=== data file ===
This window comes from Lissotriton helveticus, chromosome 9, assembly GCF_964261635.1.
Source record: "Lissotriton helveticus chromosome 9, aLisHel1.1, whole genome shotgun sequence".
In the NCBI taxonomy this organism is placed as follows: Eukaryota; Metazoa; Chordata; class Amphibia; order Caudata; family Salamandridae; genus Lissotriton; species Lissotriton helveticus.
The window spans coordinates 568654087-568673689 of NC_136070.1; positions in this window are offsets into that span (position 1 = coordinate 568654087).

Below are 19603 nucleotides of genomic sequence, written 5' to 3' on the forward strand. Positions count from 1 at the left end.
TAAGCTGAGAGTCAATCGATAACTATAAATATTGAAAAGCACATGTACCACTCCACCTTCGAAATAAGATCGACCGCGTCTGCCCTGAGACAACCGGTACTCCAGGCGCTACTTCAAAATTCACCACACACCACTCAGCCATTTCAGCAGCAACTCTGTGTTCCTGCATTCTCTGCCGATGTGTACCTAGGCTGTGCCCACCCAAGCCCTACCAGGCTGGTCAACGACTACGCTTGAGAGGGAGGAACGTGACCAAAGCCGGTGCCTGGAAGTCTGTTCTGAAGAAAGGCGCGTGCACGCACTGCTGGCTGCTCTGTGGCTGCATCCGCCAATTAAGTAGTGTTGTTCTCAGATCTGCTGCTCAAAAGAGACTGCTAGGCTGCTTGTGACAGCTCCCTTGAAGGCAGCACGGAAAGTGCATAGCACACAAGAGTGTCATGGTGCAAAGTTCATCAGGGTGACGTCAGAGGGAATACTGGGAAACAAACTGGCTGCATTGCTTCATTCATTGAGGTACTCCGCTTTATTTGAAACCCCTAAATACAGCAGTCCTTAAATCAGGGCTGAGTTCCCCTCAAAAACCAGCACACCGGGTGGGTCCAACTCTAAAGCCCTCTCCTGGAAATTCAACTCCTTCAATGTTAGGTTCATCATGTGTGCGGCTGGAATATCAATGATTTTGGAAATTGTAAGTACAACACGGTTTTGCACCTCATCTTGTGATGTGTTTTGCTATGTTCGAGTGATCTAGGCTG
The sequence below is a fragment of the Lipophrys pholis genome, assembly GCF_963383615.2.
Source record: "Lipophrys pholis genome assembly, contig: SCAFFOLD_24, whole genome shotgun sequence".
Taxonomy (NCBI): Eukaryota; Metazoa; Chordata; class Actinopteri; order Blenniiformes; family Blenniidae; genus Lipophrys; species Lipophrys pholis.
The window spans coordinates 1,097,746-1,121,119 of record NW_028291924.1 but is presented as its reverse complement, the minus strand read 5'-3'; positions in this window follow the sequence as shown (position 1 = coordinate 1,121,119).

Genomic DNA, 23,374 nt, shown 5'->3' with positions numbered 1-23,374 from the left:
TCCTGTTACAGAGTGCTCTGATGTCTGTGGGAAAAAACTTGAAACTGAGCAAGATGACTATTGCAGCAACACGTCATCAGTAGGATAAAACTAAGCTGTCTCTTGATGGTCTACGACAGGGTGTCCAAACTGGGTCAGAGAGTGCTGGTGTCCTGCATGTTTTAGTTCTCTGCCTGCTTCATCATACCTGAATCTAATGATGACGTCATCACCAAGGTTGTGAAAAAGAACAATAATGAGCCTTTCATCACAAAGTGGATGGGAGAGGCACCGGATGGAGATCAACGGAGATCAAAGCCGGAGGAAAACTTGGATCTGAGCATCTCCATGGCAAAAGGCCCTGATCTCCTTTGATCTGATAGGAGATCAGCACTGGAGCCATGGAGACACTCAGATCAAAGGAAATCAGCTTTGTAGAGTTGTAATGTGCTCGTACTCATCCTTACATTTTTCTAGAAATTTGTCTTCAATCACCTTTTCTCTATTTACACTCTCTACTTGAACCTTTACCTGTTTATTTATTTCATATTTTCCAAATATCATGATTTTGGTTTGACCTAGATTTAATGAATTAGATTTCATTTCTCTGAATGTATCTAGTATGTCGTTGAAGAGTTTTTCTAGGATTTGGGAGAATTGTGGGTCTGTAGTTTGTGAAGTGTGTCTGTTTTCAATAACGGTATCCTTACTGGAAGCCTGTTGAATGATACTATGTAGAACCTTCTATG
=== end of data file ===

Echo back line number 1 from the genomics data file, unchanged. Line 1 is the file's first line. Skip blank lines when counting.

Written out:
This window comes from Lissotriton helveticus, chromosome 9, assembly GCF_964261635.1.